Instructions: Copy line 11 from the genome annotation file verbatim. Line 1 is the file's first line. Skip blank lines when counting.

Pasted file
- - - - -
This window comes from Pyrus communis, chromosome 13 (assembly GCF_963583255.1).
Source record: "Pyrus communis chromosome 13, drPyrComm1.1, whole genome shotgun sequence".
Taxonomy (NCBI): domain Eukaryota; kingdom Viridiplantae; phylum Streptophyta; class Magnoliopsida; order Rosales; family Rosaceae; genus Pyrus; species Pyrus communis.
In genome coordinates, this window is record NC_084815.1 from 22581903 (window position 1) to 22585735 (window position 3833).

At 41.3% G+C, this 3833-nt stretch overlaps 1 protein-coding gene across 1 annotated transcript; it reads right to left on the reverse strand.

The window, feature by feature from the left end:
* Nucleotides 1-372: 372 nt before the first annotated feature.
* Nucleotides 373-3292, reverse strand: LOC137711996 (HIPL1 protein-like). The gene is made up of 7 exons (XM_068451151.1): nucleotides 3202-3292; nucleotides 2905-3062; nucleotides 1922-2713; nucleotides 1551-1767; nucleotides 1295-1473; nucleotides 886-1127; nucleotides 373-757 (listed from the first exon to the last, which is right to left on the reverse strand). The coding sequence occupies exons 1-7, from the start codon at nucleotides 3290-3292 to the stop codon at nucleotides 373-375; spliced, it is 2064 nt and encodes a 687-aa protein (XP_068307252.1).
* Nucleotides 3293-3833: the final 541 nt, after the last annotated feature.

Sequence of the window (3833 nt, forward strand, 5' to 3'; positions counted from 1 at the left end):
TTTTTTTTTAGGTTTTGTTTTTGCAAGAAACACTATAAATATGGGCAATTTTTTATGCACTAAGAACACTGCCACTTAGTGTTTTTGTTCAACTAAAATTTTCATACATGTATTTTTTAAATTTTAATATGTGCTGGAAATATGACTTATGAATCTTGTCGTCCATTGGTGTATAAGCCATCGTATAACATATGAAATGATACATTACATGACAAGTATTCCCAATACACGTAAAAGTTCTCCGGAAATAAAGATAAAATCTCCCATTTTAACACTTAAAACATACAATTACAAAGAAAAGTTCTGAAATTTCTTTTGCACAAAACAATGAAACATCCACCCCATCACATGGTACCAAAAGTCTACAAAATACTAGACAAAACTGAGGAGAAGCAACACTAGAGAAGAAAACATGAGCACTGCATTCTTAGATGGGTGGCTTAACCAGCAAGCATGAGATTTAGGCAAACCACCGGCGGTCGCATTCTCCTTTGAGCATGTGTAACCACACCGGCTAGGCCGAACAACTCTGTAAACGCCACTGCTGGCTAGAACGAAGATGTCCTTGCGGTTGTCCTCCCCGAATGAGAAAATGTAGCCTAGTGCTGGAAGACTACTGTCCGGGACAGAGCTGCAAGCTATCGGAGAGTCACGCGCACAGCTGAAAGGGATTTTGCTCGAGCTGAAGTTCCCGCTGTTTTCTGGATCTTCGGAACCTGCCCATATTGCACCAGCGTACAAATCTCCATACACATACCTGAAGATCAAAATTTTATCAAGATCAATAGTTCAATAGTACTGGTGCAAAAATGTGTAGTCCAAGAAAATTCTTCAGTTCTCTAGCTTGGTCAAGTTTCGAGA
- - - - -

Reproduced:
TTTTTTTTTAGGTTTTGTTTTTGCAAGAAACACTATAAATATGGGCAATTTTTTATGCACTAAGAACACTGCCACTTAGTGTTTTTGTTCAACTAAAATTTTCATACATGTATTTTTTAAATTTTAATATGTGCTGGAAATATGACTTATGAATCTTGTCGTCCATTGGTGTATAAGCCATCGTATAACATATGAAATGATACATTACATGACAAGTATTCCCAATACACGTAAAAGTTCTCCGGAAATAAAGATAAAATCTCCCATTTTAACACTTAAAACATACAATTACAAAGAAAAGTTCTGAAATTTCTTTTGCACAAAACAATGAAACATCCACCCCATCACATGGTACCAAAAGTCTACAAAATACTAGACAAAACTGAGGAGAAGCAACACTAGAGAAGAAAACATGAGCACTGCATTCTTAGATGGGTGGCTTAACCAGCAAGCATGAGATTTAGGCAAACCACCGGCGGTCGCATTCTCCTTTGAGCATGTGTAACCACACCGGCTAGGCCGAACAACTCTGTAAACGCCACTGCTGGCTAGAACGAAGATGTCCTTGCGGTTGTCCTCCCCGAATGAGAAAATGTAGCCTAGTGCTGGAAGACTACTGTCCGGGACAGAGCTGCAAGCTATCGGAGAGTCACGCGCACAGCTGAAAGGGATTTTGCTCGAGCTGAAGTTCCCGCTGTTTTCTGGATCTTCGGAACCTGCCCATATTGCACCAGCGTACAAATCTCCATACACATACCTGAAGATCAAAATTTTATCAAGATCAATAGTTCAATAGTACTGGTGCAAAAATGTGTAGTCCAAGAAAATTCTTCAGTTCTCTAGCTTGGTCAAGTTTCGAGA